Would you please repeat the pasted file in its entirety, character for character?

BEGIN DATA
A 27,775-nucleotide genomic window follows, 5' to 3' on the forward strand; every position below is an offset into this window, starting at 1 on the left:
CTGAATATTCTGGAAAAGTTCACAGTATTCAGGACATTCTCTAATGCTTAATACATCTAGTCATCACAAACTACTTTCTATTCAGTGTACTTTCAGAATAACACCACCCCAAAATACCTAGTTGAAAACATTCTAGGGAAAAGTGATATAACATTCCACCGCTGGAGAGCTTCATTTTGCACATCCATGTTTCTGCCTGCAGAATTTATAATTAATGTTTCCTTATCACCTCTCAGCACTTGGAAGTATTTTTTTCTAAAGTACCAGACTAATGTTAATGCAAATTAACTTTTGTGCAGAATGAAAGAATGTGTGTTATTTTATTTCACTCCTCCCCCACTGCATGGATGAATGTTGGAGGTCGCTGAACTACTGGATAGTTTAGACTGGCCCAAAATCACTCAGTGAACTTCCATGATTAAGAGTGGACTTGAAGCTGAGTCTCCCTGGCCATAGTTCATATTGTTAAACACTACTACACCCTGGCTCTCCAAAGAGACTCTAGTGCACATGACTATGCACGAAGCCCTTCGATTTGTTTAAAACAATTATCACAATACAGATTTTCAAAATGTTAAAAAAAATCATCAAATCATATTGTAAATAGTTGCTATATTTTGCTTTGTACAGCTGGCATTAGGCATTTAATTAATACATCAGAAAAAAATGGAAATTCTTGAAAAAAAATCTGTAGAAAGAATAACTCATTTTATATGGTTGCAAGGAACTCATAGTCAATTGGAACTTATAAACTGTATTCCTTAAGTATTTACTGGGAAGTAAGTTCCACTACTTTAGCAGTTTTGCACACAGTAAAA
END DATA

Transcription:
A 27,775-nucleotide genomic window follows, 5' to 3' on the forward strand; every position below is an offset into this window, starting at 1 on the left:
CTGAATATTCTGGAAAAGTTCACAGTATTCAGGACATTCTCTAATGCTTAATACATCTAGTCATCACAAACTACTTTCTATTCAGTGTACTTTCAGAATAACACCACCCCAAAATACCTAGTTGAAAACATTCTAGGGAAAAGTGATATAACATTCCACCGCTGGAGAGCTTCATTTTGCACATCCATGTTTCTGCCTGCAGAATTTATAATTAATGTTTCCTTATCACCTCTCAGCACTTGGAAGTATTTTTTTCTAAAGTACCAGACTAATGTTAATGCAAATTAACTTTTGTGCAGAATGAAAGAATGTGTGTTATTTTATTTCACTCCTCCCCCACTGCATGGATGAATGTTGGAGGTCGCTGAACTACTGGATAGTTTAGACTGGCCCAAAATCACTCAGTGAACTTCCATGATTAAGAGTGGACTTGAAGCTGAGTCTCCCTGGCCATAGTTCATATTGTTAAACACTACTACACCCTGGCTCTCCAAAGAGACTCTAGTGCACATGACTATGCACGAAGCCCTTCGATTTGTTTAAAACAATTATCACAATACAGATTTTCAAAATGTTAAAAAAAATCATCAAATCATATTGTAAATAGTTGCTATATTTTGCTTTGTACAGCTGGCATTAGGCATTTAATTAATACATCAGAAAAAAATGGAAATTCTTGAAAAAAAATCTGTAGAAAGAATAACTCATTTTATATGGTTGCAAGGAACTCATAGTCAATTGGAACTTATAAACTGTATTCCTTAAGTATTTACTGGGAAGTAAGTTCCACTACTTTAGCAGTTTTGCACACAGTAAAA